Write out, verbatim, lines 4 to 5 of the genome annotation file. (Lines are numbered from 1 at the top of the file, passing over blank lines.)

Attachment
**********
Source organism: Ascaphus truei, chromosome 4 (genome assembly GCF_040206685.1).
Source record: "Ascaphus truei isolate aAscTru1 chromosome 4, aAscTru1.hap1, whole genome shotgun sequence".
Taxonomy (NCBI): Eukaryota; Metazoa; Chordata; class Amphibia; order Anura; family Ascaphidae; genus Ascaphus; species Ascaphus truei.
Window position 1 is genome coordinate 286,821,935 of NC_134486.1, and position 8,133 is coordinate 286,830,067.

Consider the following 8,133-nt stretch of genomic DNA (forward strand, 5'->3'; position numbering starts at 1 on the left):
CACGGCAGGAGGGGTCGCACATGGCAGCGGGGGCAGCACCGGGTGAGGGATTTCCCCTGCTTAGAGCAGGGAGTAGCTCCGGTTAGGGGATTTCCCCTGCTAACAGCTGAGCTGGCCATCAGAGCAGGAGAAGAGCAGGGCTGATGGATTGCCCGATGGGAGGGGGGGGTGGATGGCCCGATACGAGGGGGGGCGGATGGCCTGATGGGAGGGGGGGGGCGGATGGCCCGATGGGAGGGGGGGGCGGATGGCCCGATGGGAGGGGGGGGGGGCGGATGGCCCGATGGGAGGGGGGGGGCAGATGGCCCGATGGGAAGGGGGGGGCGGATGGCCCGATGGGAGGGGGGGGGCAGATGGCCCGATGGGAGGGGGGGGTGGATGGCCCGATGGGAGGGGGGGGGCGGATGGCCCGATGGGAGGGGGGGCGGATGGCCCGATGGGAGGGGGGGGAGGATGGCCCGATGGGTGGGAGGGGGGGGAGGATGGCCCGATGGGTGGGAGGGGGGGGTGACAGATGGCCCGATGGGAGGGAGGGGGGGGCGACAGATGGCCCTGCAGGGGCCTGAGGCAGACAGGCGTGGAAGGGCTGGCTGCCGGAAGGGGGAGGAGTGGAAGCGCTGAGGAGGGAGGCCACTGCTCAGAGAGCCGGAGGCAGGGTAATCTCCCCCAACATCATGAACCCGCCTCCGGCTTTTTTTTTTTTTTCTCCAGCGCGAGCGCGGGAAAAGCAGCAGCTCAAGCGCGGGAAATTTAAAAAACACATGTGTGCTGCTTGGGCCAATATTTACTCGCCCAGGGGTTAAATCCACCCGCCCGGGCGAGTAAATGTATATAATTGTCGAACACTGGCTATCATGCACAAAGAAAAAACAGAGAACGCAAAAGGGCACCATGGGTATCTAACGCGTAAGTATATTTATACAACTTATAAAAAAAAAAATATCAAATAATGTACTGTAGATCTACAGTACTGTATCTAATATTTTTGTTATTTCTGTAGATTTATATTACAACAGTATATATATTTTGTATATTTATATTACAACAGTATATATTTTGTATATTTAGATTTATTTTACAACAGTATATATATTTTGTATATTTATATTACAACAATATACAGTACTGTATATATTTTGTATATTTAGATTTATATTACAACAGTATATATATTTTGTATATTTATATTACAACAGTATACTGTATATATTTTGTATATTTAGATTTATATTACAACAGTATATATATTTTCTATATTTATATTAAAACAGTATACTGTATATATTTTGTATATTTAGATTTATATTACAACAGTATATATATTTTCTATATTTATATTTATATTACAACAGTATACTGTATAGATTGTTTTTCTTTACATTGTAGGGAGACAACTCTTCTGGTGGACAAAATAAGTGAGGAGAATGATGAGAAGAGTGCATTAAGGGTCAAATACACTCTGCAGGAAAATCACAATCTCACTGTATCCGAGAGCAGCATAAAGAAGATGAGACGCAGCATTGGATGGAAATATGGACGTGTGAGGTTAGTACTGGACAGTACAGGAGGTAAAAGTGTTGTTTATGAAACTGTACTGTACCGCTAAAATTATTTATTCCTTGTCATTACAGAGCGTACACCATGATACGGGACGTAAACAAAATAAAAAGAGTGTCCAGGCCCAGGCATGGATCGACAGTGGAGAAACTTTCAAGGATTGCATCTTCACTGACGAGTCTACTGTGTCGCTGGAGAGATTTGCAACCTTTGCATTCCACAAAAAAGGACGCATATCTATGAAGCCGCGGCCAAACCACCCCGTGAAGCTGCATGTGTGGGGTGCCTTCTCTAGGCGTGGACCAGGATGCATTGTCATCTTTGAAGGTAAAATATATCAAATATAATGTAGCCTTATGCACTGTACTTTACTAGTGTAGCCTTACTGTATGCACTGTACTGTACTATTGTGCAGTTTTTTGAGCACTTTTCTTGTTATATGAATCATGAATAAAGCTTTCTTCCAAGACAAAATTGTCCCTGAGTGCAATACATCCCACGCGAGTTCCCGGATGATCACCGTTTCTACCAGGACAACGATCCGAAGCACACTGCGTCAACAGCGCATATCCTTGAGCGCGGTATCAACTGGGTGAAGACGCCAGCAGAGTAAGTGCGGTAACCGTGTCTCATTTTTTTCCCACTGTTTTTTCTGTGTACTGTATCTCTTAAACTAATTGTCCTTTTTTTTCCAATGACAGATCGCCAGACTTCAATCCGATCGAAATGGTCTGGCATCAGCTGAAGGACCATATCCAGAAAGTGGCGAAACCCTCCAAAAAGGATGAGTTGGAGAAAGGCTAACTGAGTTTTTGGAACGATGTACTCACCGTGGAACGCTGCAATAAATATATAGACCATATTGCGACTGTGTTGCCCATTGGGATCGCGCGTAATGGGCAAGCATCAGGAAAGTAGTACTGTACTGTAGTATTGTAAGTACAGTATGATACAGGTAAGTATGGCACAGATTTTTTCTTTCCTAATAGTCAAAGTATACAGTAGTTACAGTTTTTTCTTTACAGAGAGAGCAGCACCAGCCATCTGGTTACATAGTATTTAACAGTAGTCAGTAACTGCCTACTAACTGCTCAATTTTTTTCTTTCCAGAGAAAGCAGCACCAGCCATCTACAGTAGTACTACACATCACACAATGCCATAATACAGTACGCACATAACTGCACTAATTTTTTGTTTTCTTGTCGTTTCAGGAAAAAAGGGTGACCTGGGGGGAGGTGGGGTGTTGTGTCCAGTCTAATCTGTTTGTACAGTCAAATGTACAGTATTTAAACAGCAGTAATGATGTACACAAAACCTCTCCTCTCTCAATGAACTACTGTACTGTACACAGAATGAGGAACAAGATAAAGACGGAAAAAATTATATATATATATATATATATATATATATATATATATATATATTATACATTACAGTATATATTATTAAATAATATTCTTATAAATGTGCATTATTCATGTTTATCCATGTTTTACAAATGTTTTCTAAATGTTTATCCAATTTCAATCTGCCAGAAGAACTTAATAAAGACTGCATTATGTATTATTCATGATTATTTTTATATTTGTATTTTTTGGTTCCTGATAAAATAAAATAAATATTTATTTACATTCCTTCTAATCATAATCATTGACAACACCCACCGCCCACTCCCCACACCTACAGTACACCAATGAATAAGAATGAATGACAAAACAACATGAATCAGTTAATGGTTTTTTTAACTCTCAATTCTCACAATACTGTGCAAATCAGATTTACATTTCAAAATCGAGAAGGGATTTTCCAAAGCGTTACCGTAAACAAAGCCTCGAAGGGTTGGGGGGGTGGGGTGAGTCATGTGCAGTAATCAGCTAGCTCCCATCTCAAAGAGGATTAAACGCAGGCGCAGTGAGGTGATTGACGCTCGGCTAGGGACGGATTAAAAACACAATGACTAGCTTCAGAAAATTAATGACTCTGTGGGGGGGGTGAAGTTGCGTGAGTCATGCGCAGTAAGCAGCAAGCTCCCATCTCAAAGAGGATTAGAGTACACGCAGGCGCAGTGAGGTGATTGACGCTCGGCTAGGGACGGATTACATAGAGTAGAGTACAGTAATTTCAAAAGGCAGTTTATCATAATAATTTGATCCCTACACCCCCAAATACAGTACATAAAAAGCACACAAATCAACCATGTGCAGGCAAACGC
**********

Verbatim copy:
Window position 1 is genome coordinate 286,821,935 of NC_134486.1, and position 8,133 is coordinate 286,830,067.

Consider the following 8,133-nt stretch of genomic DNA (forward strand, 5'->3'; position numbering starts at 1 on the left):